Eugene Lim: It was the best of times, it was the worst of times.
I work in the media but my true love and passion will always be basketball. I remember being a teenager, discovering the peer-to-peer sharing client, LimeWire and the treasure trove of National Basketball League mixtapes on them. For the uninitiated, these mixtapes are edited video clips, showcasing highlights of NBA players, set against old-school hip-hop tracks. It was in the early noughties, the land before YouTube. Like a fat kid who’d been given free McDonald’s meals, I devoured every mixtape I could get my hands on, watching them religiously over and over again.
While my basketball career is relegated to occasional pick-up matches at the local community centre, these mixtapes fuelled my love for the sport and helped spark my second passion in life, a love of hip-hop culture and streetwear. Why the long walk for a short drink of water, describing my love for streetwear? Because when I say I love every second of this wave of streetwear that has taken over the fashion industry, I truly mean it.
It’s not accurate to describe streetwear as a new phenomenon. Like all trends in fashion, it rides this huge wave of being reintroduced into mainstream consciousness when the zeitgeist calls for it, fading away when we get tired of it. Many credited the rise of streetwear to the seismic collaboration between luxury giant, Louis Vuitton and cult streetwear legend, Supreme. If this journalist may defer on that popular opinion, the coming of streetwear was the introduction of athleisure.
It began with the pairing of sneakers with suits, then traditional trousers were swapped out for joggers. The ties began to go, with shirts following suit, replaced with a T-shirt. Suit jackets were slowly being replaced with bomber and leather jackets. On hindsight, and hindsight being 20/20, the coming of the streetwear age started with the call for the casualisation of the wardrobe, a desire to evolve from the current era.
That call was answered by Demna Gvasalia and the disruptive fashion label Vetements, which he founded with his brother Guram. Demna took casual staples like denim jeans, graphic T-shirts and hoodies, reworked and elevated them. His effect was prolific. Vetements would come to define the aesthetic of the era and help shatter the glass ceilings.
Proposing a new proportion and fit, making oversized clothing cool again. He didn’t subvert gender boundaries, but rather proposed clothing that would fit and look great on any gender, one that did not discriminate against body types.
Demna championed the cut-and-sew aesthetic when he gave new life to multiple pairs of vintage Levi’s jeans and sewed them back together. He weaponised logos with a healthy dose of irony and humour, using T-shirts and hoodies as a canvas for his prints.
He made collaborations great again. The Vetements spring/summer 2017 show featured a total of 18 collaborators, from luxury tailoring house Brioni to Japanese designer Comme des Garçons, to winterwear staple, Canada Goose.
Demna deconstructed the idea of how we define luxury, turning to the streets for inspiration. It made Vetements a lot of money, got Demna hired at Balenciaga, and opened doors for other streetwear designers, like Virgil Abloh to be appointed at Louis Vuitton. He has unknowingly democratised fashion and introduced a new language in how to approach dressing.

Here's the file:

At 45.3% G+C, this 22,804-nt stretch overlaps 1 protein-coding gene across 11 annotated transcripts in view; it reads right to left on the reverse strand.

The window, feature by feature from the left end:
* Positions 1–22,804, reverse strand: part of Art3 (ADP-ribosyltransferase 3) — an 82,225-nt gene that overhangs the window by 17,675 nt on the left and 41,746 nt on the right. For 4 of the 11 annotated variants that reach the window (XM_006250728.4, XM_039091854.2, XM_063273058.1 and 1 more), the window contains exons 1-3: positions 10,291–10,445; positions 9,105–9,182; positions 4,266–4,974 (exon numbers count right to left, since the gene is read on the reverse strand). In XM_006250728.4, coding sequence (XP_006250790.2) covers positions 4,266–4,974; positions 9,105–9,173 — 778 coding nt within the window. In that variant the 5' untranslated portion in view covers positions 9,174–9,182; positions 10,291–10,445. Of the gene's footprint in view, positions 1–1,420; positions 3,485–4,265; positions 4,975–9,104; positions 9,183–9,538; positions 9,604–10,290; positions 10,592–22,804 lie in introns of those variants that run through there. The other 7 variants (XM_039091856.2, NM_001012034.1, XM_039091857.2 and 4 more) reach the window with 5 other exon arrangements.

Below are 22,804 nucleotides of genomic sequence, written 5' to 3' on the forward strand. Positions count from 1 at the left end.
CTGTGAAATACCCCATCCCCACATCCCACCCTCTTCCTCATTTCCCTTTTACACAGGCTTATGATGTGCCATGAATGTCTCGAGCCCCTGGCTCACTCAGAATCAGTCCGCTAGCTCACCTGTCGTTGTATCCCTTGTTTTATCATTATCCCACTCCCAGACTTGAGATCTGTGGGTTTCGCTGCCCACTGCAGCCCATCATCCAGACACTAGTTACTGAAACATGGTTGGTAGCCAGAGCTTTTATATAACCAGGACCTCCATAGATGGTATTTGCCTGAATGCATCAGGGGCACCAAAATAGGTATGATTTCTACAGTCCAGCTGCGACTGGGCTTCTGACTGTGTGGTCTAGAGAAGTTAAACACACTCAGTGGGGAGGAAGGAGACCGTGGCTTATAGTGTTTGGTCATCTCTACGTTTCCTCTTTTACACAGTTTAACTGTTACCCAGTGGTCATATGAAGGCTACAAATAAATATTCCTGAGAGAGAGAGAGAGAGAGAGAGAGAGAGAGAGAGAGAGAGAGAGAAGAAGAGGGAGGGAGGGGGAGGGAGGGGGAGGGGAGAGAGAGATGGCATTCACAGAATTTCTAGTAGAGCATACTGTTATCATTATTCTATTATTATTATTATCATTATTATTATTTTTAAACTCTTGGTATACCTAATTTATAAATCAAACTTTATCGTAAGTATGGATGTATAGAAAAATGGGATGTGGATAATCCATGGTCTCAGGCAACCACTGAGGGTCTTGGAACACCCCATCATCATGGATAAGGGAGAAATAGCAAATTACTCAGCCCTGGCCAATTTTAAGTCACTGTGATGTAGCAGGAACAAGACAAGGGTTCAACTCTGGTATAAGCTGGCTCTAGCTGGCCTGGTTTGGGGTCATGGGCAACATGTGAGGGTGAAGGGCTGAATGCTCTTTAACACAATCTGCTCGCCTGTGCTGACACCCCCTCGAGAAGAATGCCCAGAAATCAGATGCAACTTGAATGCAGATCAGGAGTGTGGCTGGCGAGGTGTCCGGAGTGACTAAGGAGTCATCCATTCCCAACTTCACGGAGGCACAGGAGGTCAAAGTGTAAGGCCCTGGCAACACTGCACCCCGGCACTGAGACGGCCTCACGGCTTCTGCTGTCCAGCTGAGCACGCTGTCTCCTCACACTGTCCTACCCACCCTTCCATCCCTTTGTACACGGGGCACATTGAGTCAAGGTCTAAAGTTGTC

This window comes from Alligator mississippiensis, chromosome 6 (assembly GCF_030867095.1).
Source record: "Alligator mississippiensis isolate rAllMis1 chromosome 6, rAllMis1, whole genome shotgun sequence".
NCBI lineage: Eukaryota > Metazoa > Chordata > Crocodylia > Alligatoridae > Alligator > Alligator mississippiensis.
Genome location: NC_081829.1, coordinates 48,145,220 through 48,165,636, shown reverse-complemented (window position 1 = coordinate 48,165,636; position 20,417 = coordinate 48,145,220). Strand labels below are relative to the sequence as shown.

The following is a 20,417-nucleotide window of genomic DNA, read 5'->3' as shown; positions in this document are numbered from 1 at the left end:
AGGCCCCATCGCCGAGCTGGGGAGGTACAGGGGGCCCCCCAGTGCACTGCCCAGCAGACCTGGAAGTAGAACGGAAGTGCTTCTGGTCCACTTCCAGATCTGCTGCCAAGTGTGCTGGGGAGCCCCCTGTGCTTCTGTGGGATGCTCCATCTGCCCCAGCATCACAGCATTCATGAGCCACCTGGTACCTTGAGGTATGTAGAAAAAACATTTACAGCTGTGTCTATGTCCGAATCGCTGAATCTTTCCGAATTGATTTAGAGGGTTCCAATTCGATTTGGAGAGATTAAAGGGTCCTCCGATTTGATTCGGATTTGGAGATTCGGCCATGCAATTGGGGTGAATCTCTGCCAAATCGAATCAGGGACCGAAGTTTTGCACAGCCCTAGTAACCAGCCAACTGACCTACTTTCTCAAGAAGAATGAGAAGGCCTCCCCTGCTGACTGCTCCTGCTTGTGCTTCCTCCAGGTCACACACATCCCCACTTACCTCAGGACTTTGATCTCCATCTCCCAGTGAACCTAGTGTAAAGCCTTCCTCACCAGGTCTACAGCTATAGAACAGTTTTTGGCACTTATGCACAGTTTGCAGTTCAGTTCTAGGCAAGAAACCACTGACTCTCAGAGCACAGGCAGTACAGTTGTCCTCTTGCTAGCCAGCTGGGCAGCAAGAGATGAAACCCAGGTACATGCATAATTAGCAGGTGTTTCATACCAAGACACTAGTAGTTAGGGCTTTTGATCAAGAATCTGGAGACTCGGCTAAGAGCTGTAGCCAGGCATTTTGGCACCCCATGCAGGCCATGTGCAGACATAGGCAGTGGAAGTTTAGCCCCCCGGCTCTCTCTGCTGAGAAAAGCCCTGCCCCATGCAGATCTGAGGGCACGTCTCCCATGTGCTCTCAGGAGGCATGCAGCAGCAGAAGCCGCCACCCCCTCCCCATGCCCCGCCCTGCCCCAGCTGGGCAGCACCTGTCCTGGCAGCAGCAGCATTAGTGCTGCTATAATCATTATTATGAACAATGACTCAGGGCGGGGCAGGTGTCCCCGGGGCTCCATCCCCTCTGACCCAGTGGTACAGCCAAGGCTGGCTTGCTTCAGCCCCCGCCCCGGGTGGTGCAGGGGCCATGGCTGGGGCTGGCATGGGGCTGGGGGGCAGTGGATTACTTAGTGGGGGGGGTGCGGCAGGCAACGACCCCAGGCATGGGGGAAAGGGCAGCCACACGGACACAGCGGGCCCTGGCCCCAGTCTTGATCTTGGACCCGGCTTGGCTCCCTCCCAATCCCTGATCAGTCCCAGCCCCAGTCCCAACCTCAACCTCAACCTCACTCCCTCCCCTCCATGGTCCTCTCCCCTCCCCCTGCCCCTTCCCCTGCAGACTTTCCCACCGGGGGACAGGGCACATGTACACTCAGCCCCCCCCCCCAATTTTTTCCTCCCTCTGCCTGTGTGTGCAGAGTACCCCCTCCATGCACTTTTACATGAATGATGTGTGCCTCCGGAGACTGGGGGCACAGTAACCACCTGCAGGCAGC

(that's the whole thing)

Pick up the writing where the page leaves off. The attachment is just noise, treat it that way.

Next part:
The rise of streetwear is also boosted by the advancement in technology. With the help of sites like Highsnobiety and Hypebeast, other underground streetwear labels have been mystified. No longer do you have to be an insider to consume streetwear.
Add the relatively low retail cost of the streetwear, if you can get your hands on them. Resale sites like StockX, Grailed and Goat created a healthy resale market, meaning that anybody can get into the game. Getting your hands on a sneaker or a Supreme T-shirt is just as easy as a tailored suit from Dior Homme.
Coupled with the way we are consuming music, where rock is being replaced by hip-hop as the most listened genre of music, hip-hop artists and their favoured streetwear have become drivers of culture.
Like all things in life, all good things must come to an end. Streetwear has hit the point of oversaturation, and like when McDonald’s released its Hello Kitty toys, hype has manifested in the worst way possible. There is a desire to feed the demand, where marketing and name associations are more valuable than design. Collaborations that make zero sense take place on a daily basis (Undefeated x BAPE x Timberland—possibly the worst). Luxury brands are starting to jump on the bandwagon and producing high-priced versions of similar-looking products. Resellers are buying all the stocks and pricing them at an inaccessible price point. The authenticity is gone. Culture has been replaced by products.
It’s not all terrible, but it’s time for streetwear to evolve. To quote an interview Kim Jones gave to Highsnobiety: “It’s time to retire the term streetwear.” He goes on to elaborate: “You wear clothes in the street, so everything’s streetwear. You can wear a couture gown down the street and that turns it into streetwear.” Streetwear and tailoring are just clothes, putting them into trends just makes it easier to market and sell. If you were to ask me, this era was great. It helped me to find a community of people who enjoyed the same things I did growing up, and that’s what streetwear really is.
Read an opposing view on streetwear—as debated by our senior fashion writer & stylist Asri Jasman.